..no wrong is committed by any member of the public who exercises the ordinary right of criticising in good faith in private or public the public act done in the seat of justice. The path of criticism is a public way : the wrongheaded are permitted to err therein : provided that members of the public abstain from imputing improper motives to those taking part in the administration of justice, and are genuinely exercising a right of criticism and not acting in malice or attempting to impair the administration of justice, they are immune. Justice is not a cloistered virtue : she must be allowed to suffer the scrutiny and respectful even though outspoken comments of ordinary men.

To ascribe motives to a Judge is to sow the seed of distrust in the minds of the public about the administration of justice as a whole and nothing is more pernicious in its consequences than to prejudice the mind of the public against judges of the Court who are responsible for implementing the law . Judges do not defend their decisions in public and if citizens disrespect the persons laying down the law, they cannot be expected to respect the law laid down by them. The only way the Judge can defend a decision is by the reasoning in the decision itself and it is certainly open to being criticised by anyone who thinks that it is erroneous All we would ask is that those who criticise us will remember that, from the nature of our office, we cannot reply to their criticisms. We cannot enter into public controversy. Still less into political controversy. We must rely on our conduct itself to be its own vindication .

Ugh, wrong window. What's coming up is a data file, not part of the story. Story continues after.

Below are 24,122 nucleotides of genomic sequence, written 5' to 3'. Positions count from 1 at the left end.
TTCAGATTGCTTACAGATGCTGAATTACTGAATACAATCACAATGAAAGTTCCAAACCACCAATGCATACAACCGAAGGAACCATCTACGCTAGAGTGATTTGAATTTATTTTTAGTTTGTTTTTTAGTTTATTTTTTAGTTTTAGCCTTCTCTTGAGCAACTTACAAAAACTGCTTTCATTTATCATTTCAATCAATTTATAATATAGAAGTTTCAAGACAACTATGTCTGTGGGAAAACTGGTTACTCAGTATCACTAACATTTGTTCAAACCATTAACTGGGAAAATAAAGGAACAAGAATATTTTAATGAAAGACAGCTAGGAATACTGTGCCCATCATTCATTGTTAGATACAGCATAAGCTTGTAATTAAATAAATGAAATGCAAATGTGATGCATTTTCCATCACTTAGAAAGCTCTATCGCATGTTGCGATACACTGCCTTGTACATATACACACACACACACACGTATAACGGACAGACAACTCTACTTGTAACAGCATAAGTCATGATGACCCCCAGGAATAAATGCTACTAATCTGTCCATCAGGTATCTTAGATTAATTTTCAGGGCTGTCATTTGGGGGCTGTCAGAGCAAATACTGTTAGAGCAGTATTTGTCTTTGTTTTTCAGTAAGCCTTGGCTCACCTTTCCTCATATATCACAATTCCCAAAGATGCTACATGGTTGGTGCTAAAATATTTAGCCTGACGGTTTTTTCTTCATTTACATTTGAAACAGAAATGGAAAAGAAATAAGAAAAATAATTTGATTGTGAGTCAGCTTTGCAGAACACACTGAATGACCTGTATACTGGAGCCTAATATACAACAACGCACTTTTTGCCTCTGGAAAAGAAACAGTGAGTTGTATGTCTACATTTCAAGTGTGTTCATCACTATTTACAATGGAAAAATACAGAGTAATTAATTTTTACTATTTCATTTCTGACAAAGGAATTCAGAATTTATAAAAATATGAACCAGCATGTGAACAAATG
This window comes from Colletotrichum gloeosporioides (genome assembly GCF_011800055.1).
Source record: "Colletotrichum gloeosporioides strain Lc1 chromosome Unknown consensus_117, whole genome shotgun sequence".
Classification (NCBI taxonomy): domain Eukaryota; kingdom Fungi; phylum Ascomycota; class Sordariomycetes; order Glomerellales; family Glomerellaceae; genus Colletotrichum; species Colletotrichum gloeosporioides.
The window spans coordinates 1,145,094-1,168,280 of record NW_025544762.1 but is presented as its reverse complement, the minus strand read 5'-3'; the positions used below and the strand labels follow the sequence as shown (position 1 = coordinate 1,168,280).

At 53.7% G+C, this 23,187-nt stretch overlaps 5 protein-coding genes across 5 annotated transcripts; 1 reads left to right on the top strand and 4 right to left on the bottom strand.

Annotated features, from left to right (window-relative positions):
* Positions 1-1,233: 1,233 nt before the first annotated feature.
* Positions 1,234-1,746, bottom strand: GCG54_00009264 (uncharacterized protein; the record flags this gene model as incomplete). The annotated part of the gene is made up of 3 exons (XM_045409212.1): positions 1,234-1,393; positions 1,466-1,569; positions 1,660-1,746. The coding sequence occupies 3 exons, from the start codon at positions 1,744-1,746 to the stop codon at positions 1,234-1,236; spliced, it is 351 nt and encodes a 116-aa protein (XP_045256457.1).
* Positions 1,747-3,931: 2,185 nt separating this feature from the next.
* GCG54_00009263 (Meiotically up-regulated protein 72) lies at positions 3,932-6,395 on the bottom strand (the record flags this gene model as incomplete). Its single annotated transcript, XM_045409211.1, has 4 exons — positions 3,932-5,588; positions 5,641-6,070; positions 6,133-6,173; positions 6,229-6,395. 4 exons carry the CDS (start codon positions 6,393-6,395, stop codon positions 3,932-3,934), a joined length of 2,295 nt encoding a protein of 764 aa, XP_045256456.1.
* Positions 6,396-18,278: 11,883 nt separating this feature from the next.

This, in brief, is the substantive law which is relevant for the purposes of the case before us.

As far as the procedure is concerned at this stage we note only those principles which are relevant for a decision on the issues involved in this case and start with the initiation of proceedings. Sections 14 and 15 of the 1971 Act both deal with the procedure for taking cognizance in cases of criminal contempt. In cases where the contempt is in the face of the Supreme Court or High Court, the Court acts suo motu. In cases of criminal contempt other than a contempt referred to in Section 14, the Supreme Court or the High Court may under Section 15(1) take action on its own motion or on a motion made by